ROCHESTER, Minn. (FOX 47) -- It's something weighing on the minds of politicians and the people they serve, the reported increase in the number of hate crimes across the nation and in Minnesota.
Over the past year, Minnesota State Attorney General Keith Ellison has had listening sessions across the state and Tuesday night he was in Rochester, helping to lead a panel on hate crimes. In Rochester, there's been several instances of hate crimes over the past few years, but Ellison says his being in Rochester is not reactive, but proactive.
Numbers can only tell part of a story, but what they're telling right now is the amount of hate has increased in the United States.
"According to the FBI statistics, they've been going up and this is a big concern," said Keith Ellison, Minnesota Attorney General.
So, Ellison spent his evening in Rochester to talk about this disturbing trend.
"We do have a responsibility as prosecutors, police, sheriffs, elected public officials, to come up with ideas to do all we can to make the communities safer, to prevent wrong from happening, or holding people accountable after it does happen," explained Ellison.
He helped lead a panel of several community leaders to talk about their experiences and also listen to those in the community.
"I've been fairly involved in this community in terms of minority statuses and certainly have seen hate crimes and hate rhetoric geared toward myself and other minorities," said Community Interfaith Dialogue on Islam (CIDI) Executive Director, Regina Mustafa.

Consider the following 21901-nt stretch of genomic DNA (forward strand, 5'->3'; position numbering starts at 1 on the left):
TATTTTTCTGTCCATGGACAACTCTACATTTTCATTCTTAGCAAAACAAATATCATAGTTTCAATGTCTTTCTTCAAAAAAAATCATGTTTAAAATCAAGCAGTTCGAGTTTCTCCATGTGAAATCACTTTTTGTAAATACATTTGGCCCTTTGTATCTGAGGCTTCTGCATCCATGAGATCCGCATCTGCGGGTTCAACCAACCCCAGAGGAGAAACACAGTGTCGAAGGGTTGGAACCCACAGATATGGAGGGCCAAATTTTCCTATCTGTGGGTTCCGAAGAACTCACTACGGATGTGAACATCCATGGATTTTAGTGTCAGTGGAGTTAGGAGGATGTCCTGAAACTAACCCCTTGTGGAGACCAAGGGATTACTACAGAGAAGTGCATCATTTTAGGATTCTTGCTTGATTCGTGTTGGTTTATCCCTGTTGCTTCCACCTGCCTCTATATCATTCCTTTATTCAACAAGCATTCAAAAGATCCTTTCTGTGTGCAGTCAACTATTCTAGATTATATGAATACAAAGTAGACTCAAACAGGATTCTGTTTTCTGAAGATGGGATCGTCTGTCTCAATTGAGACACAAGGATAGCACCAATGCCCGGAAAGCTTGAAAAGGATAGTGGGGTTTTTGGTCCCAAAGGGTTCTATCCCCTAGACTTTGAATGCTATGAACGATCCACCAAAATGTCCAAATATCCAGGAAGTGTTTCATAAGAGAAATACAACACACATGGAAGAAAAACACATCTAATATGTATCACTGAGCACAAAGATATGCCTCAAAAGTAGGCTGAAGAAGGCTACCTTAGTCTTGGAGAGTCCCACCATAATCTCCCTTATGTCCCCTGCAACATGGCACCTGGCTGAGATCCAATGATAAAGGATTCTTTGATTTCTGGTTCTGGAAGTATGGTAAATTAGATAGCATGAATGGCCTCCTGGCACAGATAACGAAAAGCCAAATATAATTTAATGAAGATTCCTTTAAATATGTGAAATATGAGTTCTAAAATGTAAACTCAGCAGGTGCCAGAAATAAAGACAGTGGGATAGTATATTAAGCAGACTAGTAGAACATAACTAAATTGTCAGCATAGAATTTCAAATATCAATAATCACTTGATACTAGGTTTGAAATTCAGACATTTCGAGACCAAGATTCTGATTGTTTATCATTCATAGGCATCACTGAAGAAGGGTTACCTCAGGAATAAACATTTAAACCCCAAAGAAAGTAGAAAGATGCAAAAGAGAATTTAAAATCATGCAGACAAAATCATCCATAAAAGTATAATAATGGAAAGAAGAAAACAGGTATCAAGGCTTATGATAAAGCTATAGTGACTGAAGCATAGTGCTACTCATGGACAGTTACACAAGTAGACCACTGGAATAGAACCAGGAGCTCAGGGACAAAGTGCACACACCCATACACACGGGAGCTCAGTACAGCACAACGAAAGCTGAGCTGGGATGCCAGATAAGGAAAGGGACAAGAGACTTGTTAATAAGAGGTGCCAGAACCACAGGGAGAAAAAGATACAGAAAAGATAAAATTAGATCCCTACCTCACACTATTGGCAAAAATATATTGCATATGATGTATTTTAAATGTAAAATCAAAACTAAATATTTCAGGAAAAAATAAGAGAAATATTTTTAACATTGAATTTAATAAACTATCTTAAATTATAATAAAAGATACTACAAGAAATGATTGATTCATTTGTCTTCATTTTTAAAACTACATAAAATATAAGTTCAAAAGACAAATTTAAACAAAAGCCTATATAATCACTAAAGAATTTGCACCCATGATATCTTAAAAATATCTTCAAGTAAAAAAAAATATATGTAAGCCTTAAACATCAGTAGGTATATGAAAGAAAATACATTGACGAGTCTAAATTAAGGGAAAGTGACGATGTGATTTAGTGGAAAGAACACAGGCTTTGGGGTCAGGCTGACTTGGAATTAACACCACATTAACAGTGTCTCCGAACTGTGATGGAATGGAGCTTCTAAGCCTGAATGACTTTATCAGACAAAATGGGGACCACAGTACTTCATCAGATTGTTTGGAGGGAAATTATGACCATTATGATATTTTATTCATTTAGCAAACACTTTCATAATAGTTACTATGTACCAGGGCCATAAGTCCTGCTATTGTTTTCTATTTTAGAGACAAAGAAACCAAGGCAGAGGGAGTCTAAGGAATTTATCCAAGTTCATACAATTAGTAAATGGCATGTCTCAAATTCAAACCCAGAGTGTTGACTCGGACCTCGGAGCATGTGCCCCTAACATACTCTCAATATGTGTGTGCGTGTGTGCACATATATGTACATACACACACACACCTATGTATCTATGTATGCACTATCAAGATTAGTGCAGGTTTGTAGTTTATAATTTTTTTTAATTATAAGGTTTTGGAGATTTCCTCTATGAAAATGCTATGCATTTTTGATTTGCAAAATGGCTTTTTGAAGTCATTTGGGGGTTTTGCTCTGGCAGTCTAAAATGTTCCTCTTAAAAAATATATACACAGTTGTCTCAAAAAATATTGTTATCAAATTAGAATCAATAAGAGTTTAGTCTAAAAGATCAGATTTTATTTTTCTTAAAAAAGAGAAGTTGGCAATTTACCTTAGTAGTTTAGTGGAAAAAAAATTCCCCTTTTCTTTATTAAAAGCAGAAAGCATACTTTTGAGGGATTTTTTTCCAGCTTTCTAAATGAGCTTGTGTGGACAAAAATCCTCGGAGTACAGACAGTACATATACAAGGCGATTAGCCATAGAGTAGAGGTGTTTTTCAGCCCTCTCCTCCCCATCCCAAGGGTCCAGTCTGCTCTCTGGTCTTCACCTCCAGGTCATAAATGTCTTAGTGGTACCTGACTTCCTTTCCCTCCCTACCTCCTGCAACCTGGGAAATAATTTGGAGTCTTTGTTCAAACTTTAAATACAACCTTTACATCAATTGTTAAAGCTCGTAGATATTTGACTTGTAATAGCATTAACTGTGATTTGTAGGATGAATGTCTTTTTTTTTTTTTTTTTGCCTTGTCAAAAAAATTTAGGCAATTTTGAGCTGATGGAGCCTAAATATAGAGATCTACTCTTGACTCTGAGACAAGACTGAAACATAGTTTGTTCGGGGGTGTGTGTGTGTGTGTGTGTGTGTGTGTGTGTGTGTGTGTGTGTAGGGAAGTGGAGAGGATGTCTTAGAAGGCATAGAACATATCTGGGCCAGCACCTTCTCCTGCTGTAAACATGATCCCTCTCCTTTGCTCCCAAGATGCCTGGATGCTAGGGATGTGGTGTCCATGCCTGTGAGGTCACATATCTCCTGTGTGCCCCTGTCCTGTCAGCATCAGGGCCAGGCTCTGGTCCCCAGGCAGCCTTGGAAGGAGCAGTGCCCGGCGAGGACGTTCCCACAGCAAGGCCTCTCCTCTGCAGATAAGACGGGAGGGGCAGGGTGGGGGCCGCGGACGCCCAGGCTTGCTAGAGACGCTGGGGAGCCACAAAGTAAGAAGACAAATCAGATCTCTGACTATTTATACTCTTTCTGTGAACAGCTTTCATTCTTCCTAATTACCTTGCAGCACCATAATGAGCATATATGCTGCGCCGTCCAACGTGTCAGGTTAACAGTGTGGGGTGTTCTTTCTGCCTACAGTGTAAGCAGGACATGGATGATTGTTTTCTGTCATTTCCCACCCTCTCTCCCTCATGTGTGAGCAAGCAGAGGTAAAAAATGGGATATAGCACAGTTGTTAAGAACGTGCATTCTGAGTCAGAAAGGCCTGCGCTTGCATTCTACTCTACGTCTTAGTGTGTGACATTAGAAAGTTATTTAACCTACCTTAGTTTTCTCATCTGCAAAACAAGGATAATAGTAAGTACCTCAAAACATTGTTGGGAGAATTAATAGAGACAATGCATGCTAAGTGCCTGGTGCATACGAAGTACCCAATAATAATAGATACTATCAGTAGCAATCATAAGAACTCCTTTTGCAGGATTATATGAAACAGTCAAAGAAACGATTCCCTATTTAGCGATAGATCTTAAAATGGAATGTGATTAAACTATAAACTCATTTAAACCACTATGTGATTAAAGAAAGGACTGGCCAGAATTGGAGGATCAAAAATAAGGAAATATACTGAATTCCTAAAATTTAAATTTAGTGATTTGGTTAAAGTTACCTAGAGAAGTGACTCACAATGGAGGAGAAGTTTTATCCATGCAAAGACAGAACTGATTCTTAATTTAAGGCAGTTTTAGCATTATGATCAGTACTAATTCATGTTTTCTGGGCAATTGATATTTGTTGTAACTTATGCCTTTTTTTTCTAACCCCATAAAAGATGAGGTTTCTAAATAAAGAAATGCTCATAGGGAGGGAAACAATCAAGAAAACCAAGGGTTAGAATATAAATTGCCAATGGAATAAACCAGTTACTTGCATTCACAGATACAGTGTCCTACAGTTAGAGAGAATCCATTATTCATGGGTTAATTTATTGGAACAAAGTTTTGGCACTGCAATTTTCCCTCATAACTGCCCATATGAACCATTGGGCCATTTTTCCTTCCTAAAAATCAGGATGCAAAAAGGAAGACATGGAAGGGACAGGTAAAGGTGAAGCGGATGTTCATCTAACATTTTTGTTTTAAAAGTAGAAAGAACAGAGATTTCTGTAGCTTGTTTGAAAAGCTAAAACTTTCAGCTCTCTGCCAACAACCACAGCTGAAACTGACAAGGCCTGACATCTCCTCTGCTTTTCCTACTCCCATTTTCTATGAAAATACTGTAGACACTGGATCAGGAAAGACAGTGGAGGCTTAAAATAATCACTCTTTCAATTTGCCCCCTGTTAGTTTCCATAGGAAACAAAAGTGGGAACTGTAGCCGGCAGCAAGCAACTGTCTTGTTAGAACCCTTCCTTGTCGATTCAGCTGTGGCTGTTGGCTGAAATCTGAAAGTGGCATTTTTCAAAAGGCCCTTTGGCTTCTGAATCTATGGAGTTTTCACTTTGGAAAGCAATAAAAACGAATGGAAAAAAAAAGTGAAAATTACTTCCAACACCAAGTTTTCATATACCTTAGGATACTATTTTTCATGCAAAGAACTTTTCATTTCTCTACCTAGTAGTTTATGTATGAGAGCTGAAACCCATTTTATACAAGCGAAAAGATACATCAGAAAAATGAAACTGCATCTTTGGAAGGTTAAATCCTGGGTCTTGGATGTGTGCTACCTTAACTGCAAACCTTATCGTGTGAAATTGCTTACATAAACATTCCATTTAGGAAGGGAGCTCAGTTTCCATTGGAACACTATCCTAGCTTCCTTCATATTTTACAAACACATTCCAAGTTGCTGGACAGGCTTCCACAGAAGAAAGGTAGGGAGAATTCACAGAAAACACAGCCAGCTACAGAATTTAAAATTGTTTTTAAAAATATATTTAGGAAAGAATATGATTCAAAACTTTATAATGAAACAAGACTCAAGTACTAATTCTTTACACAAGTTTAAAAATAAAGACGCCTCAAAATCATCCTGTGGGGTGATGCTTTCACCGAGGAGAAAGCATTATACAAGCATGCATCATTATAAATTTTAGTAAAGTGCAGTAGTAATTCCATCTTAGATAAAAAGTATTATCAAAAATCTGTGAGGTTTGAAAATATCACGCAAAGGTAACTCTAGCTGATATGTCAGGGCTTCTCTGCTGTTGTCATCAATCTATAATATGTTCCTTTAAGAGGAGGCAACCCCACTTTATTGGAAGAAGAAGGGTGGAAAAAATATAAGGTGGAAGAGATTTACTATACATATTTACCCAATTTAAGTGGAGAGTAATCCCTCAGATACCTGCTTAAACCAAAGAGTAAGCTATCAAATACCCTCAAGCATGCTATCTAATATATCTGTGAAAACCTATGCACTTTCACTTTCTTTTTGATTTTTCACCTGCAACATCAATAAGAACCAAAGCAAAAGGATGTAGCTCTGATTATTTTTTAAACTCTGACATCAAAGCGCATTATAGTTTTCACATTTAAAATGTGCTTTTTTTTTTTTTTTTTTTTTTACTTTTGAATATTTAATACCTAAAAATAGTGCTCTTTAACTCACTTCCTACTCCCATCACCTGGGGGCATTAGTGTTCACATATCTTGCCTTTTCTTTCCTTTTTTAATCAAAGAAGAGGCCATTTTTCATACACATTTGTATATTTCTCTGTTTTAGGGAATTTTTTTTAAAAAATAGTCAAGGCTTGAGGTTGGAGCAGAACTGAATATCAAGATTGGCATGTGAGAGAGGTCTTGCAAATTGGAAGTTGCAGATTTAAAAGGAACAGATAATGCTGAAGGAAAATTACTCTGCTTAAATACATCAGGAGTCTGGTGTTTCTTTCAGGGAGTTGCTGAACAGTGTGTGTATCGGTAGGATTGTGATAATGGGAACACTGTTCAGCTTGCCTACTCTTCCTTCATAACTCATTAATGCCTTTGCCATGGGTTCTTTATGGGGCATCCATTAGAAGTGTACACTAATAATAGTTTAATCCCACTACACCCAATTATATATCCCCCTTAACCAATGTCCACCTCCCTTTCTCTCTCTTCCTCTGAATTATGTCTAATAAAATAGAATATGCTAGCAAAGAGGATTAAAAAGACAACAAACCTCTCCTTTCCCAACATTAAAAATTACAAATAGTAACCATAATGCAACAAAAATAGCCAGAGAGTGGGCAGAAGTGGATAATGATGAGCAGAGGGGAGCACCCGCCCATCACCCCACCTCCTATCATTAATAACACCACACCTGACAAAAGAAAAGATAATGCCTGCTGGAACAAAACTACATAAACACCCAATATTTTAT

According to FBI statistics more than 68 percent of all hate crimes in the U.S. were based on race or religious purposes.
"I just try to remind people that Jesus was religiously tolerant," continued Ellison.
In Minnesota that includes the 2017 bombing of a Bloomington mosque, damage done to a Rochester synagogue, and bacon left at a Rochester mosque in 2018.
"Since the 2016 elections the number of known hate groups in Minnesota has doubled, so I think particularly for the Attorney General of our state to come down and really kind of assess the situation in southeast Minnesota is really vital," explained Mustafa.
Ellison believes it's on people to make a difference in their own communities to make them safer and he wants to help empower local leaders to help light the way.
"People look to pastors and community leaders to sort of unscramble a complicated world. So I think when leaders come and they say 'look we believe in liberty and justice for all, everybody is included, nobody is not.' That sends a signal to everyone else and it does have a beneficial effect," said Ellison.
Mustafa says she believes social media plays a large roll in some of the hostility. Several people at Tuesday's panel also added that a lot of hate crimes even go unreported. In front of a packed house, the resounding vibe seemed one of support and love.